Pit bull attacks have been in the news over the past several days.
On Wednesday, ABC27 reported on a 78-year old York County man who was attacked by two pit bulls. His dog was also killed in the attack.
Thursday night, we spoke with a group of Midstate residents who are big fans of the pit bull breed.
Janine Guido of the Speranza Animal Rescue hosted what she referred to as a "pity party" at her Monroe Township farm for the public to meet the young pit bulls she has up for adoption.
"Just to spread awareness ... with everything going on in the media right now regarding pit bull-related incidents," she said of the party. "We just want people to come out to meet them, show them they're an awesome, resilient breed. They're loving. They're great family pets."
Like a lot of people who love the pit bull breed, many of the folks at Speranza have a problem with how the dogs are portrayed in the media.
"Yeah I do," said Kevin Hause, a volunteer at Speranza, "because a lot of people use them to fight with and everything else and then when the public sees them and they do get into a fight; it's not the dog's fault. It's the human being's fault for teaching them to do what they do."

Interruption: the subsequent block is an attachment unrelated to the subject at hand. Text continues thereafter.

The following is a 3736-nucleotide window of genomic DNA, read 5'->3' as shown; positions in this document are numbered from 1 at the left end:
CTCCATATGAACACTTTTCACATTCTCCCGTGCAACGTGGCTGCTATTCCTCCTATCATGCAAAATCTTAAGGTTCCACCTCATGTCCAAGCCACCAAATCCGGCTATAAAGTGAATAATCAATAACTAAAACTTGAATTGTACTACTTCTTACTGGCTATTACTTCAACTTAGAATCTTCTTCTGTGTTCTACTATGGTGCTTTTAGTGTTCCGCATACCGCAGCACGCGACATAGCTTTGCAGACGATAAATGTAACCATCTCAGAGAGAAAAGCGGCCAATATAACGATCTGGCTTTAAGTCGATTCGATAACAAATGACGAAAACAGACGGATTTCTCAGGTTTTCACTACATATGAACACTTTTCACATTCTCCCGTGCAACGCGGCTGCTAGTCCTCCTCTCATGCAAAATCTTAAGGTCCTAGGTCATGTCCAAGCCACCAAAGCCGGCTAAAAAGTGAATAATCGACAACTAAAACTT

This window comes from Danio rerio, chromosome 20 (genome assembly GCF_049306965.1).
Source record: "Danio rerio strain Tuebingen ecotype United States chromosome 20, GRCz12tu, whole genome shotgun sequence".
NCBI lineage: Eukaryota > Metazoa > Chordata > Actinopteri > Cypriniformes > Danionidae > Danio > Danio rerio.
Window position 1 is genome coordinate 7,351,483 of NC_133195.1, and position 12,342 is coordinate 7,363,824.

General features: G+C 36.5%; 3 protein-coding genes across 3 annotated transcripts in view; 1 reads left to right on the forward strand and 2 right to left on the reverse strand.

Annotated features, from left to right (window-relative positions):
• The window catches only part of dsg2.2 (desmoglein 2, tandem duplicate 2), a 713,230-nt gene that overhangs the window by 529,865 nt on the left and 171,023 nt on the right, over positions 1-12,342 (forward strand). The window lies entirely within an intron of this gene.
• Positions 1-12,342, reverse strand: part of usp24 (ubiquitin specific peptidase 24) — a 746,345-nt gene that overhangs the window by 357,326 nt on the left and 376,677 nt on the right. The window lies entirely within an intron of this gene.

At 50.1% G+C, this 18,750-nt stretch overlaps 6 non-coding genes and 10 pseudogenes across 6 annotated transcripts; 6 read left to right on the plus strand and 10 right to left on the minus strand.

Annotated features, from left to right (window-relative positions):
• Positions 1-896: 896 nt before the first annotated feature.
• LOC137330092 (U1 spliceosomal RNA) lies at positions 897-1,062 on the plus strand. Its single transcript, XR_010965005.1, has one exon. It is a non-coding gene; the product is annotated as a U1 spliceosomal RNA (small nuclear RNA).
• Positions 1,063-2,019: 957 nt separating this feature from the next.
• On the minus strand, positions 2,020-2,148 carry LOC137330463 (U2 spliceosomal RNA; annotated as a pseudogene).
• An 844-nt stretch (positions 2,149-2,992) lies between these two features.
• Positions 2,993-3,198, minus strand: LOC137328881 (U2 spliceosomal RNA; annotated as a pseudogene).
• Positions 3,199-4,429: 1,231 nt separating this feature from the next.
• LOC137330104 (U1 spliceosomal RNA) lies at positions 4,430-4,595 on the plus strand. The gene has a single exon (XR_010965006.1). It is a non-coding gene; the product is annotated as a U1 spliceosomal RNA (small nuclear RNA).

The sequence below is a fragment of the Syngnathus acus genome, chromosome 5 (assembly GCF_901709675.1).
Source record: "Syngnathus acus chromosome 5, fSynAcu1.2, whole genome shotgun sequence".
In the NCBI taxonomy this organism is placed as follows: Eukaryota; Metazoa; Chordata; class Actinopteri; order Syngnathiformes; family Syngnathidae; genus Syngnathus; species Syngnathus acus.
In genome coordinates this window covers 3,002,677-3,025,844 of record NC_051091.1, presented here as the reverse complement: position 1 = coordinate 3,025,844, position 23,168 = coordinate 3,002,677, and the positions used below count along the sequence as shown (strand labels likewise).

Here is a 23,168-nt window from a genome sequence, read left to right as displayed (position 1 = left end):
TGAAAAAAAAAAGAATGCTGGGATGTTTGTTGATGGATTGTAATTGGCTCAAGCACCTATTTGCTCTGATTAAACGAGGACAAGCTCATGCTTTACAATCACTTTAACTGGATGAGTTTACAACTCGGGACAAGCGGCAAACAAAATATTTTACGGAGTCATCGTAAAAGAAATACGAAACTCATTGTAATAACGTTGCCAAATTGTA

Speranza has over 30 pit bulls of varying ages that are up for adoption.
Tiffany Danner came to adopt one after seeing his picture online.
"I fell in love with his eyes," she said. "And then my husband actually looked on there and sent me the same picture that day, didn't even talk to him about it. So, we came here and fell in love with him."
Tiffany's sister was a sucker for another pair of eyes. She also ended up going home with one. Volunteer Courtney Gregory understands.
"They are the friendliest, cuddliest, full of kisses, lovable dogs ever," she said. "I definitely would take more if apartment complexes would allow them."
"It's all in the way they're brought up," said Guido. "They just need to learn to love and trust people and they'll give it right back to you."